block scope + direct non-strict eval

Allen Wirfs-Brock allen at
Tue Jan 31 11:58:57 PST 2012

On Jan 31, 2012, at 11:20 AM, Brendan Eich wrote:

> Allen Wirfs-Brock wrote:
> ...
>> If eval was scoped exactly like a block, then this would fail because each function declarations would be block scoped to  a new block scope that was inaccessible at the actual call site. To get the necessary compatible behavior we have to hoist the function out of the block scope created for the eval all the way up to the body scope (the Variable Environment) of the function, just like var.
> You're right, and this is what the SpiderMonkey function-in-substatement provided (limited conditional compilation without eval). Crazy as people say, and we want to remove it. Is it unthinkable to break compatibility for the eval expansion?

I think there are two differences between the eval case and the function declaration case:
   1) there is a standardize and generally correctly implemented semantics for function in eval. Hence it is more likely to be used.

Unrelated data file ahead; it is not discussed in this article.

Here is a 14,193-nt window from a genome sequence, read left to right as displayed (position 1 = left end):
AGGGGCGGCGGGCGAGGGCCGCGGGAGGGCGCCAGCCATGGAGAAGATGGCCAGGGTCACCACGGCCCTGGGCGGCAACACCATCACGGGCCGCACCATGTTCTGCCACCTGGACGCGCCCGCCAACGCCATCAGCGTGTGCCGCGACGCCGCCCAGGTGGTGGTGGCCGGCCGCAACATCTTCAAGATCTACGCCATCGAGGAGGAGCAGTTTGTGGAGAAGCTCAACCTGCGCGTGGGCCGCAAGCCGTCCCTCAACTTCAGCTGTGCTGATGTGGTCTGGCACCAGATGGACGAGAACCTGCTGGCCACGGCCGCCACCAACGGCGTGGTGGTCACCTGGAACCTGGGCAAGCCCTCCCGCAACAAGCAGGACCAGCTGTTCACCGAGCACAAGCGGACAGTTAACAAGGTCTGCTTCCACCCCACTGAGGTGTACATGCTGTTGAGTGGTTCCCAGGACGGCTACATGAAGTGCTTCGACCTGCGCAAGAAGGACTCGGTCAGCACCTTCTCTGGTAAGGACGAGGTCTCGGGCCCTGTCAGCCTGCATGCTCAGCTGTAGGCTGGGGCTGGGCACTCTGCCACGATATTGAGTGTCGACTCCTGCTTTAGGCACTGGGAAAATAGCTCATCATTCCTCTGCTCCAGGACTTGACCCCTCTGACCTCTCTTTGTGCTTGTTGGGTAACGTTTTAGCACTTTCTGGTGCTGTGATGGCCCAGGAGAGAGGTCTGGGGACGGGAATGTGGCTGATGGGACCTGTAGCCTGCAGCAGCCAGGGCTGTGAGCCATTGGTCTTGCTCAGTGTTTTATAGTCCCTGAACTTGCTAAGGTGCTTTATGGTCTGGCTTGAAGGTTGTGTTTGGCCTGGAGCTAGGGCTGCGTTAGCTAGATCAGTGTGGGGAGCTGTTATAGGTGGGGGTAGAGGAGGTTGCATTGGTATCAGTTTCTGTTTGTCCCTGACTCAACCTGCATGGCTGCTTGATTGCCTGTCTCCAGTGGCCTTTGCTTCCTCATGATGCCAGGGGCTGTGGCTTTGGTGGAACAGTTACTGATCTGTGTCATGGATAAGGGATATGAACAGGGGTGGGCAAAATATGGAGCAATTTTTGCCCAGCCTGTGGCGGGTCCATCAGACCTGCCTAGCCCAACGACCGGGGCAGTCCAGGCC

2) people whose are writing code to dynamically construct the source code of a function that will be created via eval are probably think about different issues than. I hypothesize that they are more likely to place the eval in a block that conditionalized by a if statement. 

Either or both of these may make it more likely that such eval code actually exists.

>>  This is will be an additional, scoping variation for function declarations  that only comes into play for non-strict evals.
> If we have to keep compatibility, then we have 'function' requiring a special case compared to 'let' with your option 2. Or we take option 1 and have all the forms, new (let and const) and old (var and function) pollute non-strict direct eval's dynamic scope. Gah.

Exactly, compatibility via option 2 requires treating function like var instead of like let.

> /be

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